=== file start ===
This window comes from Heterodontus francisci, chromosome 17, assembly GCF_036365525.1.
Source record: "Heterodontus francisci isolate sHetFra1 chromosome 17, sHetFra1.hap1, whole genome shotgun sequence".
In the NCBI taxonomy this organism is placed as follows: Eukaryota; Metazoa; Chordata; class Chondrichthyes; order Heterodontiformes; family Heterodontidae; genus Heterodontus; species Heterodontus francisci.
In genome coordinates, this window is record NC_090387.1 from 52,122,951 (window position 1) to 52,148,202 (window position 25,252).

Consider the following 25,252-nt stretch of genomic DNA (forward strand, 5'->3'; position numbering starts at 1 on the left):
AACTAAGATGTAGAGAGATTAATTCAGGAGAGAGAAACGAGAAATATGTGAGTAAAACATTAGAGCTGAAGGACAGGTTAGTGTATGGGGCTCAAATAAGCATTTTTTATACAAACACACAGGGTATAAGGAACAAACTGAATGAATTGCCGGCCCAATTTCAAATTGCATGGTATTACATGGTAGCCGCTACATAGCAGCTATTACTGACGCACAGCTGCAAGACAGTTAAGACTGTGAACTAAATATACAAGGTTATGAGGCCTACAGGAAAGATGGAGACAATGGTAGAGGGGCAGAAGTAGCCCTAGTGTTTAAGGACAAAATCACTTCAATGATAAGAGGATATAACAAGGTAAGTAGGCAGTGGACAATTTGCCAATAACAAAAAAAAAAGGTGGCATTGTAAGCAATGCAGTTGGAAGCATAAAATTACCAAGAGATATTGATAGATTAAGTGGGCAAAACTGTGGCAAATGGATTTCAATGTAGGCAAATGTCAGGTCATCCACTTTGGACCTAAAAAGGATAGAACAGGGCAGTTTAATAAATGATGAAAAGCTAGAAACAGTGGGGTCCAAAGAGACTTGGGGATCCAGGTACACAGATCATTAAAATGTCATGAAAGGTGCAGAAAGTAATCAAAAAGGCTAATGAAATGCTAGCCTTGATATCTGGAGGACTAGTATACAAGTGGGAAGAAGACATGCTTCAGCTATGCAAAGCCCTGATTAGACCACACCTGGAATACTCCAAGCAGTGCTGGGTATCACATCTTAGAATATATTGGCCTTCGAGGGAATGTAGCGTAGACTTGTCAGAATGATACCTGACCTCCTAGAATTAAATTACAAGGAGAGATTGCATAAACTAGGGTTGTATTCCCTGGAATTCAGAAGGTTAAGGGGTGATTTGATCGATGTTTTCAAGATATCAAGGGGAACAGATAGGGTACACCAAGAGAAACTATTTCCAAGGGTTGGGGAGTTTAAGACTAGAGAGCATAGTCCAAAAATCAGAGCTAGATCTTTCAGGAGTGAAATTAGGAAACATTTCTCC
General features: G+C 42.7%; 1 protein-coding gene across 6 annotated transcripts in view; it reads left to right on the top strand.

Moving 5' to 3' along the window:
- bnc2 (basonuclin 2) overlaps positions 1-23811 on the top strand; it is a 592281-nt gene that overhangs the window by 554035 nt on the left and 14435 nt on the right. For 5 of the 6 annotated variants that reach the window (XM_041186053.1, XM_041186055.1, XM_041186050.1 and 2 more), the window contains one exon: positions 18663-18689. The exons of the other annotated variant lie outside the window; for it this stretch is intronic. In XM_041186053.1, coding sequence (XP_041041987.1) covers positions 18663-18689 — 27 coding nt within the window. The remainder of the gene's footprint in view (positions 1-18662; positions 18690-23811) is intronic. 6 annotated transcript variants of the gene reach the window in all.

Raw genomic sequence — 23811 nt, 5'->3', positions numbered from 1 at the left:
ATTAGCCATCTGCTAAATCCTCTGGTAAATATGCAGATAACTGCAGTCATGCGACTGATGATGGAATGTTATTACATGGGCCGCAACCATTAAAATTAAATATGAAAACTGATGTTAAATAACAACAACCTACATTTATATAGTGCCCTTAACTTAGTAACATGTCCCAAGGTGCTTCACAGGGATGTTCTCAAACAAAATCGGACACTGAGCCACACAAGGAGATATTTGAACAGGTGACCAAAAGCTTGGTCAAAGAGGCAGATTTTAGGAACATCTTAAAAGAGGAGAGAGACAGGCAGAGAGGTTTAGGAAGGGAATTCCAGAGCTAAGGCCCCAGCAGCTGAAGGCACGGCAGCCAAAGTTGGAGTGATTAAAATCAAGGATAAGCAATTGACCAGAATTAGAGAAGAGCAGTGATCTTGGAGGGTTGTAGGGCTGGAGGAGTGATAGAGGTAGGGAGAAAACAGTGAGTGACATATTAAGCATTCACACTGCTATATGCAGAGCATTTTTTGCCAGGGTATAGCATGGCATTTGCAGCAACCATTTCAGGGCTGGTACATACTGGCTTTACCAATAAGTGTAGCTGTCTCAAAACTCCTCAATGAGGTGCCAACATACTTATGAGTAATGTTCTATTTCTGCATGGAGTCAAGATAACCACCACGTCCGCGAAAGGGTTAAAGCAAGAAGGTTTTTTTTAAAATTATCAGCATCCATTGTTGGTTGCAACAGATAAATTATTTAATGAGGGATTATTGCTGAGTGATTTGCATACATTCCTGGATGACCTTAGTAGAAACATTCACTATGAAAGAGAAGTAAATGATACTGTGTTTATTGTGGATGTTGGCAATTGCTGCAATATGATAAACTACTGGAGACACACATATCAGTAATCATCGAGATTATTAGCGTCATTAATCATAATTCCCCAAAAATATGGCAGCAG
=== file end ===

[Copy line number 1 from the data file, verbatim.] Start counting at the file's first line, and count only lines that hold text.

This window comes from Heterodontus francisci, chromosome 17, assembly GCF_036365525.1.